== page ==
The not-for-profit compostable bags cost 5p, the same price as the conventional single-use plastic bags they will replace.
The scheme will start at Co-op stores in areas where the bags are accepted by the local authority in food waste collections.
The retail chain, which has 350 stores in Scotland and 2,600 UK-wide, says after shoppers use the bags to carry purchases home the bags can be used as bin liners and then turned into peat-free compost along with the household food waste.
The bags are approved for home composting.
However, the bags are not available in Scotmid stores.
The move is part of the Co-op’s ethical strategy “The Future of Food” which sets out how it will tackle issues such as plastic pollution, food waste, healthy eating, saving energy and trading fairly.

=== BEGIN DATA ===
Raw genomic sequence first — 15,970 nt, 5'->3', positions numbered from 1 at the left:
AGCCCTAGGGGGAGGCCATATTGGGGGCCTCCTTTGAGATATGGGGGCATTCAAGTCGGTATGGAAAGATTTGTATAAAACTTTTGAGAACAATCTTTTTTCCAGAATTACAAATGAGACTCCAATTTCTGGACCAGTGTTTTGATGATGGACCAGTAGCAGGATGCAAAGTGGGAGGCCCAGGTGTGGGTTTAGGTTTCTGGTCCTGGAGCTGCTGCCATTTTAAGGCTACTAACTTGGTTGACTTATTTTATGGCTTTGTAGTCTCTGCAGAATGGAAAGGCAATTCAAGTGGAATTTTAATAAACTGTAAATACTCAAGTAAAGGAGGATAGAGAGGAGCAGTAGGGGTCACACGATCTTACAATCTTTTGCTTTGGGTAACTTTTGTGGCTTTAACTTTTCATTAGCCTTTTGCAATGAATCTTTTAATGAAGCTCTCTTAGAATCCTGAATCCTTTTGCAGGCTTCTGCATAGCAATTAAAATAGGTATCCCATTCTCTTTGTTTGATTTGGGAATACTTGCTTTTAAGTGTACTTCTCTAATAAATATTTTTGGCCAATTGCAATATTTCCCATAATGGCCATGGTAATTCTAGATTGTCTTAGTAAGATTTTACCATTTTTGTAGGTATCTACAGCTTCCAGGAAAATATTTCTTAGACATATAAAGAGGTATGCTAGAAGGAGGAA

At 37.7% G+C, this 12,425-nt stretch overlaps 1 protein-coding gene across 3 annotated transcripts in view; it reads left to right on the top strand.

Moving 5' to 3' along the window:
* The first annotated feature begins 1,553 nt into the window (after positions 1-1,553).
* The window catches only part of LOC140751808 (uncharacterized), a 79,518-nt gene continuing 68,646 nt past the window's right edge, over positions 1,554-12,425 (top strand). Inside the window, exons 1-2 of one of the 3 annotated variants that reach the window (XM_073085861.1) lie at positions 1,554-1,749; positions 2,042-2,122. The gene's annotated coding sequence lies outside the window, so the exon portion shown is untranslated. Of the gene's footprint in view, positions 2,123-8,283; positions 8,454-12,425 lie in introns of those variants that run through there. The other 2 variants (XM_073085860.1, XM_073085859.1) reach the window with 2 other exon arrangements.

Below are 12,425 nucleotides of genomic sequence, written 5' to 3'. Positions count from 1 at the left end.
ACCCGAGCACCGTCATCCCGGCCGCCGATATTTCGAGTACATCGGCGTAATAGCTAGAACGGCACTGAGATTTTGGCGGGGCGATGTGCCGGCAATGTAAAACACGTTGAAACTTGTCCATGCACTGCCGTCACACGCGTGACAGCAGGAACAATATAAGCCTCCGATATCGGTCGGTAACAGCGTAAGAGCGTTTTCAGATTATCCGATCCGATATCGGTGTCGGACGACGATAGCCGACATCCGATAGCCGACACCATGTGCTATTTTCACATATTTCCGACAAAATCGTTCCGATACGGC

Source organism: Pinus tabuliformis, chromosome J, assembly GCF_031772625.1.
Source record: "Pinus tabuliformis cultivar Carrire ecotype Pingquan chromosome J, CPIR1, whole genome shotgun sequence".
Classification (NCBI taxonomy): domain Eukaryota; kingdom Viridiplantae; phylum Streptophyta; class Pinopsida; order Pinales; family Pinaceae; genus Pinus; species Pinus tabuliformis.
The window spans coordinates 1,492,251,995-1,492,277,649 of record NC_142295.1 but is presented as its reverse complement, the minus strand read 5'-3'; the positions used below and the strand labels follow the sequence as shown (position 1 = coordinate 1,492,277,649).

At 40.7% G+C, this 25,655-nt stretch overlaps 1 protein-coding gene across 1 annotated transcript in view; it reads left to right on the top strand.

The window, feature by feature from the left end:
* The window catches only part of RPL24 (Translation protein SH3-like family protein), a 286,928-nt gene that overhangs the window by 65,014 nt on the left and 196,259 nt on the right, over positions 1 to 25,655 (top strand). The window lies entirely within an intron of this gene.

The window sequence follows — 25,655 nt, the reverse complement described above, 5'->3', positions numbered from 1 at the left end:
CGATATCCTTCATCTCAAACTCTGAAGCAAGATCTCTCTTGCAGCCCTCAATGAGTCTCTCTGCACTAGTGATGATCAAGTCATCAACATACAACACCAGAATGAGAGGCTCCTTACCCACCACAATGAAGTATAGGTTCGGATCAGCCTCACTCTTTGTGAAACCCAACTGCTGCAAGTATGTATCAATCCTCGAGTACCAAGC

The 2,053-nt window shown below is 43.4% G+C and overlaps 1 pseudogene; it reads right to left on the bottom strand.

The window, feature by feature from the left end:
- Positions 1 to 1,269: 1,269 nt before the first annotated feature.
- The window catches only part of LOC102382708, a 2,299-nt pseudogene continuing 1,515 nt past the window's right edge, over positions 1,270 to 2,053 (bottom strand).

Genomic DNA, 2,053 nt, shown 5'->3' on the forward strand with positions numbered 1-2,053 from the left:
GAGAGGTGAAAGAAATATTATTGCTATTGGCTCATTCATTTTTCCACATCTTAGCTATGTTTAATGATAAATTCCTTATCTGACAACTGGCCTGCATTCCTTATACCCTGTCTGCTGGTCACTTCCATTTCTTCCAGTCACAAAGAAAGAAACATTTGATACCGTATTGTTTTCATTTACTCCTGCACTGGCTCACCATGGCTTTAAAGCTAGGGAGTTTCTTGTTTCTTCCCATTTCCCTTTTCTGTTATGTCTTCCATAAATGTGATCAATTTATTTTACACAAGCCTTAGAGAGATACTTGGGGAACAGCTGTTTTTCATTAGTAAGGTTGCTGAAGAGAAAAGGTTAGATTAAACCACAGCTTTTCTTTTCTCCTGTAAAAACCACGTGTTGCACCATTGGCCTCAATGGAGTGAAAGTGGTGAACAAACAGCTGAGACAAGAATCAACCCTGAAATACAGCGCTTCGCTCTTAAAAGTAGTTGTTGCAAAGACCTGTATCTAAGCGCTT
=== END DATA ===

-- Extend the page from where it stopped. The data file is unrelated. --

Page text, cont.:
It is estimated that the new bags will remove around 60 million single-use plastic bags.
The scheme will be launched in 22 of the 32 council areas in Scotland.
Iain Ferguson, the Co-op’s environment manager, said: “Our members and customers expect us to help them to make more ethical choices, and we are dedicated to doing just that.
“Reducing environmental impacts is, and always has been, at the core of the Co-op’s efforts.
“The bags are carefully designed to help local authorities with food waste recycling, supporting their community and resident engagement and reducing plastic contamination in a targeted way.”
Mr Ferguson added: “We are working to get closer to what our members want, need and care about.
“We have committed to removing own-brand plastic products, and the launch of compostable carrier bags in our stores provides an environmentally friendly alternative to single-use plastic shopping bags.”
All major UK retailers have pledged to make 100 per cent of plastic packaging recyclable, re-useable or compostable by 2025.